Email Security: Best Practices for Employees

Email Security: Best Practices for Employees

Keeping your computer system safe from viruses and cyberattacks is a full-time job. It seems as soon as you install a safety measure, hackers have already worked their way around it.

Email is one of the easier and most common ways phishing scams get into your system. These phishing scams are very sophisticated and it isn’t any one person’s fault. But, there are some security steps employees should follow.

Safeguards Against Email Phishing

It can be very difficult for people to recognize a scam email, and that is the whole point. It is why they are so effective. It’s very important to have protocols set up and that everyone be aware of them and follow them.

Passwords

Password security is something that needs to be taken seriously. Thankfully, most systems won’t let you use your cat’s name or your birthday anymore. They require very specific sets of numbers, letters, capitals, and even symbols in order to make them harder to decode.

It is also a good idea to change your passwords fairly regularly. That will help prevent the scanning systems hackers run with multiple combinations trying to hack in.

Set up a two-tier security system. The password and then another or a code that can be generated at the time, or something prearranged.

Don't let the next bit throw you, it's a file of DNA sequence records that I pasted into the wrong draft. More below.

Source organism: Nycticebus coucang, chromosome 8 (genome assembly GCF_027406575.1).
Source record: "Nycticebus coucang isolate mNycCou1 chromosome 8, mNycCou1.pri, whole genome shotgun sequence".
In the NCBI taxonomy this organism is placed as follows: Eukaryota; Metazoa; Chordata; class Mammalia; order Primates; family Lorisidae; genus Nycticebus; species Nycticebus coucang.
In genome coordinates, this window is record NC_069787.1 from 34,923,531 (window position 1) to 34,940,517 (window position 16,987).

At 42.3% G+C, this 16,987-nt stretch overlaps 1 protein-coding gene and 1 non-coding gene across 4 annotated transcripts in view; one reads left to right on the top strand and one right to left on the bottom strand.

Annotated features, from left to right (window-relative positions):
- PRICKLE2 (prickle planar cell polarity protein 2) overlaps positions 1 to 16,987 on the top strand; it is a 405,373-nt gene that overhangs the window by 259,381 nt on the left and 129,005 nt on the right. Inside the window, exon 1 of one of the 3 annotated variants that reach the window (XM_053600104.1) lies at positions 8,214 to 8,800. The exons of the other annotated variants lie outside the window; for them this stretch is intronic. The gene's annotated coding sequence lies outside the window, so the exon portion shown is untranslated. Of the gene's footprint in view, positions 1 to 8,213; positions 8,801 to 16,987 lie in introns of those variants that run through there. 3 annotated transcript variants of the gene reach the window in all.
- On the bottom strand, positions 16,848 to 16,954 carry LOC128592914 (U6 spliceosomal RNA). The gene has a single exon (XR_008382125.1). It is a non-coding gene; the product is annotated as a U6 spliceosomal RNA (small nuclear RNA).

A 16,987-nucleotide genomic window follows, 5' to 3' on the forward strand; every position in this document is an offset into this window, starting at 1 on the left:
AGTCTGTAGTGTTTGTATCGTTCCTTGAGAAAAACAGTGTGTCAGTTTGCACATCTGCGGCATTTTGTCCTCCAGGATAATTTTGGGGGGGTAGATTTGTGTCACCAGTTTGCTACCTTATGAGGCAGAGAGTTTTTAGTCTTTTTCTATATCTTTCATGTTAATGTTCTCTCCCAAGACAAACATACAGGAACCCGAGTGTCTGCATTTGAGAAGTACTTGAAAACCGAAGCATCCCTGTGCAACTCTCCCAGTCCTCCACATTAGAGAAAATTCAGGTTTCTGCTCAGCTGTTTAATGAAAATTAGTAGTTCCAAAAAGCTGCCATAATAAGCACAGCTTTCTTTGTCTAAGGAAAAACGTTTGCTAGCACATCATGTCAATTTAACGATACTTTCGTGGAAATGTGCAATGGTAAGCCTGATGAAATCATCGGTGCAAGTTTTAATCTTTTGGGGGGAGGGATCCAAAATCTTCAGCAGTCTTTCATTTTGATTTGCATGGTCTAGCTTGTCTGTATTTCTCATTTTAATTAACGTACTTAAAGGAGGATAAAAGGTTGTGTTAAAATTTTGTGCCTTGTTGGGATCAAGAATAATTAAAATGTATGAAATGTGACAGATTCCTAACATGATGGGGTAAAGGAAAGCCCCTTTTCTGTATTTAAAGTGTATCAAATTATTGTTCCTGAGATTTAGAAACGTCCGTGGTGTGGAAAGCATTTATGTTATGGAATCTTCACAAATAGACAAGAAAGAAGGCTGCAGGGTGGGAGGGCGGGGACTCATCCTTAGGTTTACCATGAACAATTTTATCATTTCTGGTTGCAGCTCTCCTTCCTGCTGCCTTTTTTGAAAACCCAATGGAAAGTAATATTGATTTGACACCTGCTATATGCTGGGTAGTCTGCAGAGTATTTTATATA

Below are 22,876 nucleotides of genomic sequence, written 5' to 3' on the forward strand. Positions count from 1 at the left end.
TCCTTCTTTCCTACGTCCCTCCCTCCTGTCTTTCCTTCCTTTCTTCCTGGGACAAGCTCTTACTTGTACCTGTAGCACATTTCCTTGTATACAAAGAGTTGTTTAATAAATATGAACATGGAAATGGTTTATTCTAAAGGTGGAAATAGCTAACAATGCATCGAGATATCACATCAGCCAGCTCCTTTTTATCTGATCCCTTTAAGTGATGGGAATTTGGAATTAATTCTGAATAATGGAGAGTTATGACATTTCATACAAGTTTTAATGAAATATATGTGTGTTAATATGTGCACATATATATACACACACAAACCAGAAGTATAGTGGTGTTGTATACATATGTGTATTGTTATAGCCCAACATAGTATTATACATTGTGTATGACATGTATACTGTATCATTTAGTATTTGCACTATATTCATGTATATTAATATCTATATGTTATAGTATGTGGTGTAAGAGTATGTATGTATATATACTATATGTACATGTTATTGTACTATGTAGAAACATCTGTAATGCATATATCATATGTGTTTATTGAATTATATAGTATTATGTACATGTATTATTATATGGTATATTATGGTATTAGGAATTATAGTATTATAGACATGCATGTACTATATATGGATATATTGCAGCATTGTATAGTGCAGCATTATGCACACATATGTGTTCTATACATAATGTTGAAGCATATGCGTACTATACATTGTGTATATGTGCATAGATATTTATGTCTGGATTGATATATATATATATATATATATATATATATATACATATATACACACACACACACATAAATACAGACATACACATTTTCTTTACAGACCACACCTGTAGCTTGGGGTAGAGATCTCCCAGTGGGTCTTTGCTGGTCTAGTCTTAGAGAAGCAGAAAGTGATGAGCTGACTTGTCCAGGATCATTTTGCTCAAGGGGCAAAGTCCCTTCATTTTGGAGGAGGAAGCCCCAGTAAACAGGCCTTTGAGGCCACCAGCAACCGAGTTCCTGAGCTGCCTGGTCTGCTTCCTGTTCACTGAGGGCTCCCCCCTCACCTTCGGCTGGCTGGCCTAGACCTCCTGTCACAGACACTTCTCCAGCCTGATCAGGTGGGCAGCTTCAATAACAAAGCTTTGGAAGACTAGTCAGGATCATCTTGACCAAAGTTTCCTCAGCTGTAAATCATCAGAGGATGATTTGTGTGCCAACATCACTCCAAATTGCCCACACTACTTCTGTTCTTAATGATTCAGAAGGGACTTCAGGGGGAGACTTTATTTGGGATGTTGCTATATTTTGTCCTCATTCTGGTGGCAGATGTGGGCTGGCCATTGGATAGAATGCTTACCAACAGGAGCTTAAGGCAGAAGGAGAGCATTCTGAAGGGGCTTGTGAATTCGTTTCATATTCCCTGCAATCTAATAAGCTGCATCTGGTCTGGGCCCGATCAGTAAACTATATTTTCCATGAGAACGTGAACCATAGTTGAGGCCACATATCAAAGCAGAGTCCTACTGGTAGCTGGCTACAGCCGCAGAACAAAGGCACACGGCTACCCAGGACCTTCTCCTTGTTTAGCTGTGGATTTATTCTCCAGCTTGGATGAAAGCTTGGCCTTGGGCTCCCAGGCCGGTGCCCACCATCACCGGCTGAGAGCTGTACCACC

Don’t share it with anyone and don’t let anyone at work sign in on your computer.

Don’t write it on a sticky note and leave it on your desk or stuck to your daytimer.

Mind that someone isn’t watching you type it in.

Sign out when you leave your work area, even if it is just for a minute or two.

Don’t Access Other Sites

Don’t use your work email to sign in to other accounts, like social media, shopping sites, or sending messages. Also, don’t sign in to your worksite from a public computer or wifi.

Even if you are using your personal email to sign in to other sites, don’t do it from your work computer. Shopping sites, social media, any site you regularly visit can still attach a virus or malware to your computer.

Don’t Click Attachments or Links

Sometimes, an email offering a discount or something for free can look innocent enough, but they are not. That’s why phishing emails work as well as they do. These links will look like a familiar site, like your bank or other financial sites.

As soon as you click on and enter your email and password, the phishing site steals it and it is sent to the hacker. This can be very bad news for the individual and the entire organization.

These types of malware and phishing emails are hard to recognize. Never open an attachment without scanning it first. It’s unusual for banks or other sites that have high security themselves to want you to verify your account or send documents through your email.

Don’t use Business Email For Personal Use

Avoid using your work computer and email for even a quick message. If you need to contact your babysitter or spouse, use your own personal device. Even signing out of your work email and signing in with your personal address opens up the chances of getting malware and attracting the attention of hackers.

Take Precautions

Whether you have two employees or twenty-two, your computer system needs high security. All emails coming in and going out need to be scanned and secure.

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